On traditional boats, the back deck is often quite a small space to stand and steer . The same applies to a “semi-trad” stern, of which Old Nick is an example.
We chose a semi-trad stern for Old Nick because we like the more sociable space it affords, when family and friends join us on board. We can also eat out there in summer, which is something we are really looking forward to.
The semi-trad stern is also handy for keeping the boys inboard – useful for rivers and locks, where you would really rather they did not fall in. The picture below shows them right where they shouldn’t be. Too near the prop!
There is a very useful description of the three types of narrowboat stern here.
With both trad and semi-trad, the arc of the tiller, which is to say the path of the tiller from full port to full starboard, encompasses pretty much the full standing space on the stern deck – see the graphic below.
It’s rare that you need to use the full arc but in an emergency you very well might. It is very rare, but it has been known that a crew member (someone not actually steering the boat) has been knocked off the stern deck by the tiller. It can also make manoeuvring a little tricky some times – especially for the larger -framed person (like me).
A while back we hired a boat with a semi-trad stern which had a “safety tiller”. It was hinged half way along its length, so that you could fold it up, thus increasing space to move around at the stern.
We had completely forgotten it’s very existence until our next door neighbour, Roy Smith, who has another Ortomarine boat (there are quite a few of us at Droitwich Spa Marina) called “Here We Go Again, showed us his. it’s a great piece of kit and we decided that we definitely wanted one for Old Nick.
There are a couple of ways to do it. You can either buy a complete new tiller with the hinge already fitted or fit a hinge to your existing tiller, although neither are actually that easy to come by.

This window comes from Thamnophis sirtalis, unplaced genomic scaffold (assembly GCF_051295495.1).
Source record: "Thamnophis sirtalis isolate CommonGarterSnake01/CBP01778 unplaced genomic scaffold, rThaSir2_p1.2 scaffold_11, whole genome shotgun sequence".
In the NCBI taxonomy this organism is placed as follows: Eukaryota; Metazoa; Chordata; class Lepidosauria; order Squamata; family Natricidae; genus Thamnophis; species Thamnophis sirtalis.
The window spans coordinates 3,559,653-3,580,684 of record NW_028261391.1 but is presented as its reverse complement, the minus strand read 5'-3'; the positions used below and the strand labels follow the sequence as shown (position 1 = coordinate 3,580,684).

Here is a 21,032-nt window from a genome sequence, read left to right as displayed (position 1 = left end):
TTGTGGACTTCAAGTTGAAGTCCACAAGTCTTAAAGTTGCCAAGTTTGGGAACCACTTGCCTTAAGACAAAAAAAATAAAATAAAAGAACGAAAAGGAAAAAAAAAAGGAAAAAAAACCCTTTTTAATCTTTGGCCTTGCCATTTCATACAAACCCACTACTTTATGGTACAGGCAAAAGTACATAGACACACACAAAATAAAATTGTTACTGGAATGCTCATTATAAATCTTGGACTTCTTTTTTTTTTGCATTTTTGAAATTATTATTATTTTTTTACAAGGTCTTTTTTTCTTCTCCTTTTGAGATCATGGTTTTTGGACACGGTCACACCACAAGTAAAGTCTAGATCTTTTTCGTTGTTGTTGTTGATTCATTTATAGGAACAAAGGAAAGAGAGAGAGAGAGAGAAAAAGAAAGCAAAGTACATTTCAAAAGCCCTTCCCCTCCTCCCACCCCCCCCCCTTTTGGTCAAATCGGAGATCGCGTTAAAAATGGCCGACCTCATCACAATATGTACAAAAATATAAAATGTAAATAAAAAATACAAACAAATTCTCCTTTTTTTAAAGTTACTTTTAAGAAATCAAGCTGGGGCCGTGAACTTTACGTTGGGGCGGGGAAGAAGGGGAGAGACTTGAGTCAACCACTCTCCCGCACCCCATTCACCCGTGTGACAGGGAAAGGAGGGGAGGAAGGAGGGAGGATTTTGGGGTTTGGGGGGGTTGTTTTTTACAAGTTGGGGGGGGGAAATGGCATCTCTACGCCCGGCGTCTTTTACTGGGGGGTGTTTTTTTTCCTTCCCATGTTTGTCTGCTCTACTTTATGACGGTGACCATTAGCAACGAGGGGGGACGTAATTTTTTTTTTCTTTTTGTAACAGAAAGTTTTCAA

You can buy a full brass hinged “safety tiller” from P.R.O Cast in Retford, Notts, for between £140 to £160, depending upon the length required. Click here to go to their website. They also do a chrome one, which is about £20 dearer and which can be seen here.
We decide to re-use the tiller we already had by cutting it and inserting a hinge, which we sourced from Midland Chandlers for the princely sum of £72.40. At the time of writing they are out of stock on line, but the Preston Brook and Braunston stores both have one.
Paul made the cut with help from Ortomarine, and inserted the hinge and bingo! We have a safety tiller! We are very pleased with the outcome and use it a lot already. Something to consider?
6 Replies to “Safety Tiller Project”
I understand the concept but how exactly do you use it day to day. And, how often?
Definitely in daily use. I use it when getting crew off the stern, getting the dogs off in a bridge hole, when moored temporarily to increase space, to change the side from which I’m steering. It’s like anything – if you haven’t got something you don’t miss it, if you have, you use it.
I got it – thanks! Not so much use it when steering but more for getting around on the stern.
Or you could just do the semi-trad equivalent of ‘standing in the hatches’. In other words, stand inside the back doors so the tiller swings behind you.
There are always plenty of ways to “skin a cat” and if that works for you, then great.